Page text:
BRIEF DESCRIPTION OF THE DRAWING

The accompanying drawing incorporated in and forming a part of the specification, illustrates several aspects of the present invention, and together with the description serves to explain the principles of the invention. In the drawing:

FIG. 1 is a partially schematical, cross-sectional view of the present invention showing the electromagnetic radiation interference mitigation shield positioned on a circuit board substrate over an electronic circuit component to be shielded.

Reference will now be made in detail to the present preferred embodiment of the invention, an example of which is illustrated in the accompanying drawing.

DETAILED DESCRIPTION OF THE INVENTION

Reference is now made to FIG. 1 showing the electromagnetic radiation interference mitigation shield 10 of the present invention for shielding an electronic circuit component such as shown at E mounted to a circuit board substrate S.

The shield 10 comprises a body 12 having a series of walls 14 that define a cavity 16 substantially conforming to the shape of the electronic circuit component E to be shielded. Specifically, the shield 10 is positioned over the electronic circuit component E so that the walls 14 defining the cavity 16 are within 0.5 inches or less of the exterior of the electronic circuit component E being shielded. The body 12 of the shield 10 is then anchored in position on the substrate S by adhesive, fasteners or any other appropriate means known in the art.

The body 12 of the shield 10 is formed from an electrically and thermally conductive composite material. That material is characterized by a volume resistivity ranging from about 0.1 to about 1,000 ohm-cm and a thermal conductivity ranging from about 10×10−4-cal.-cm./sec.-cm.2-° C. to about 30×10−4-cal.-cm./sec.-cm.2-° C.

The body 12 includes a plastic/polymer selected from a group consisting of Acrylonitrile Butadiene Styrene (ABS), Polycarbonate (PC), PC/ABS, Polypropylene (PP), Nylon (PA), Styrene Acrylonitrile (SAN), Polysulfone (PSU), Polybutylene Terephthalate (PBT), Polyethylene Terephthalate (PET), Polyphenylene Sulfide (PPS), Polyimides (PI), Polyester Thermoplastic Elastomer (TPE), Acrylic (PMMA), Rigid Thermoplastic Polyurethane (RTPU), Liquid Crystal Polymer (LCP), Phenolics, Polyvinyl Chloride (PVC), Styrenics, Cured Polyester and Epoxy resins, rubber, silicone RTV, and other elastomers and any mixtures thereof.

The body also includes conductive particles selected from a group consisting of conductive doping chemicals (e.g., iron compounds, arsenic compounds, alkali metals), metal-coated/plated carbon/glass/plastic fibers (e.g., nickel, silver, copper plated), metal-coated carbon/glass/plastic particles (e.g., nickel, silver, copper plated), conductive metal fibers, conductive metal particles, metallic salts (e.g, ferric, diazonium) and any mixtures thereof. The metals used as fibers or to coat or plate carbon, glass or plastic include nickel, copper, iron, silver, gold, tin, zinc, lead, aluminum, brass, bronze, stainless steel, and any mixtures thereof. Of course, while not specifically listed other electrically conductive metals including various alloys could be utilized. The conductive particles are provided in the body 12 of the shield 10 in concentrations ranging from about 5% to about 50% by weight of the composite material.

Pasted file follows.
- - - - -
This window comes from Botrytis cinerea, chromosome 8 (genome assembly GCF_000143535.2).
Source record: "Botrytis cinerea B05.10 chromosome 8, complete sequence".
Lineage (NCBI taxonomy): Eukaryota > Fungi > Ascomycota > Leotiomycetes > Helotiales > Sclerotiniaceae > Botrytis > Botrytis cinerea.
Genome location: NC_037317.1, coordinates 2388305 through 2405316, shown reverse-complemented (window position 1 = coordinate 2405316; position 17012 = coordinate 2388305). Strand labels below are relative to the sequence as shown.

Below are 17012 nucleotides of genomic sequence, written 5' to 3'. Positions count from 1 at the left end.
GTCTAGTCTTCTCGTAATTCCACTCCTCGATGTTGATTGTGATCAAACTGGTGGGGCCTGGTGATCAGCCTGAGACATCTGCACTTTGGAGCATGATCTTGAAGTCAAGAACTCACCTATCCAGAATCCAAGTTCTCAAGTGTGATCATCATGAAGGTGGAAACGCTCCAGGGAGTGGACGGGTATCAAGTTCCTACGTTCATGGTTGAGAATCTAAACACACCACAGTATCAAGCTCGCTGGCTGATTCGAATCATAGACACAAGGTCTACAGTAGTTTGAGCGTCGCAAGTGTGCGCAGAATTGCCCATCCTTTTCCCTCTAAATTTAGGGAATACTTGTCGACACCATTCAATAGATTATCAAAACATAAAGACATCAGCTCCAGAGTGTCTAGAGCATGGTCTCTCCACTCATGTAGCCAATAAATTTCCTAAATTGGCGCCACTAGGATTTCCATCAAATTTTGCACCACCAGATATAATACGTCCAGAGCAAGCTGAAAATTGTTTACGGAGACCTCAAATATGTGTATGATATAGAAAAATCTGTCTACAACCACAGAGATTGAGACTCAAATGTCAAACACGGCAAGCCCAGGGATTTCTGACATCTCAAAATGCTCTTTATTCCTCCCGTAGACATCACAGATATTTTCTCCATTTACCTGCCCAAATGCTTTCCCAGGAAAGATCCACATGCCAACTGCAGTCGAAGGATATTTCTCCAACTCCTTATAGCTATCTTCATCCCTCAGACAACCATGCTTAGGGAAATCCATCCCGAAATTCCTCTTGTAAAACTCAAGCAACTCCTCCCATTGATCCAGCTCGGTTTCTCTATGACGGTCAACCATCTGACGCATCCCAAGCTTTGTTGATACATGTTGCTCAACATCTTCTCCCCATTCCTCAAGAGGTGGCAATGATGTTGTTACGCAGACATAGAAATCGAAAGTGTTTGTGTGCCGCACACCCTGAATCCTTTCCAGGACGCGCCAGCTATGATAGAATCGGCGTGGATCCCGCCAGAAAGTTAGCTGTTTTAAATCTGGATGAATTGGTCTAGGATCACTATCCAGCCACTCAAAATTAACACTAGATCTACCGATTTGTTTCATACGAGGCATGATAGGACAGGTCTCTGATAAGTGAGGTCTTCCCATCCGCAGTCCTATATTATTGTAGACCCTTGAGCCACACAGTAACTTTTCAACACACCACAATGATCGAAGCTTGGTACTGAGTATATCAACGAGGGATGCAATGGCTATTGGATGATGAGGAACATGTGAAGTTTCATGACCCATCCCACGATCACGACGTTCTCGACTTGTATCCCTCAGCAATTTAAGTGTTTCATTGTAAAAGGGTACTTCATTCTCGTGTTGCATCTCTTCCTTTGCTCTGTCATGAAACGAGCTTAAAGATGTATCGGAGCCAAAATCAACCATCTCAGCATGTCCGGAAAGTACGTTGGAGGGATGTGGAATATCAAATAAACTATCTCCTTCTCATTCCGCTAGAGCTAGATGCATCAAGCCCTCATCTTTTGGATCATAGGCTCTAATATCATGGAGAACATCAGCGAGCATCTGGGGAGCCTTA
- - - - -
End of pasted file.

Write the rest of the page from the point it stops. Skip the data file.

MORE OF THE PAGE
It should be appreciated that the shield 10 may be easily molded to any desired shape for any particular application. Accordingly, the present invention provides application specific or designed shielding customized to any particular application. This allows increased electromagnetic/radio frequency interference shielding of specific circuitry “hot spots”. By this, it is meant that the RFI and EMI shielding may be concentrated at the electronics that are the source of the radiation where that radiation may be most easily isolated and contained. As the shield 10 is custom molded to the required shape for the shielding application, shielding materials are minimized. Further, since a composite material is utilized for the body 12 of the shield 10, undesirable energy reflections typical of metal and metal plated plastic RF shields are avoided. This is because the shield accomplishes the removal of undesirable EM or RF energy by effecting an inductive and/or capacitive coupling of the walls 14 of the body 12 to the radiating RF signal, thereby causing the energy to be absorbed into the conductive plastic and conducted into adjoining areas of the main electronics housing (e.g., the substrate S). This produces a heating effect proportional to the level of energy absorbed. The heat is then gradually dissipated from the shield via radiation to the surrounding environment.

In order to be most effective, the walls 14 of the shield 10 are positioned in close proximity to the electronic circuit component E to be shielded. The maximum distance between the walls 14 and the component E is about 0.5 inches or less. For best results, the shield 10 is not, however, positioned in direct contact or touching the electronic circuit component E as direct thermal heating of the shield from the electronic component E being shielded could adversely affect the energy absorbing and heat dissipating properties of the shield.

It should be appreciated that as a result of the shield 10 shielding through absorption rather than reflection, RF energy gasketing is not necessary to prevent gap or slot leakage of RF radiation to surrounding environments. Thus, this additional expense characteristic of metal and metal plated plastic shields is avoided. Further, since the shield 10 is separate from and not encapsulated around the electronic component E it should be appreciated that the electronic component E is not subjected to high temperatures during transform molding that would otherwise be necessary to complete encapsulation. Further, the shield 10 may be removed if desired to access the underlying electronic circuit component for maintenance or any other purpose.

The foregoing description of a preferred embodiment of this invention has been presented for purposes of illustration and description. It is not intended to be exhaustive or to limit the invention to the precise form disclosed. Obvious modifications or variations are possible in light of the above teachings. The embodiment was chosen and described to provide the best illustration of the principles of the invention and its practical application to thereby enable one of ordinary skill in the art to utilize the invention in various embodiments and with various modifications as are suited to the particular use contemplated. All such modifications and variations are within the scope of the invention as determined by the appended claims when interpreted in accordance with the breadth to which they are fairly, legally and equitably entitled.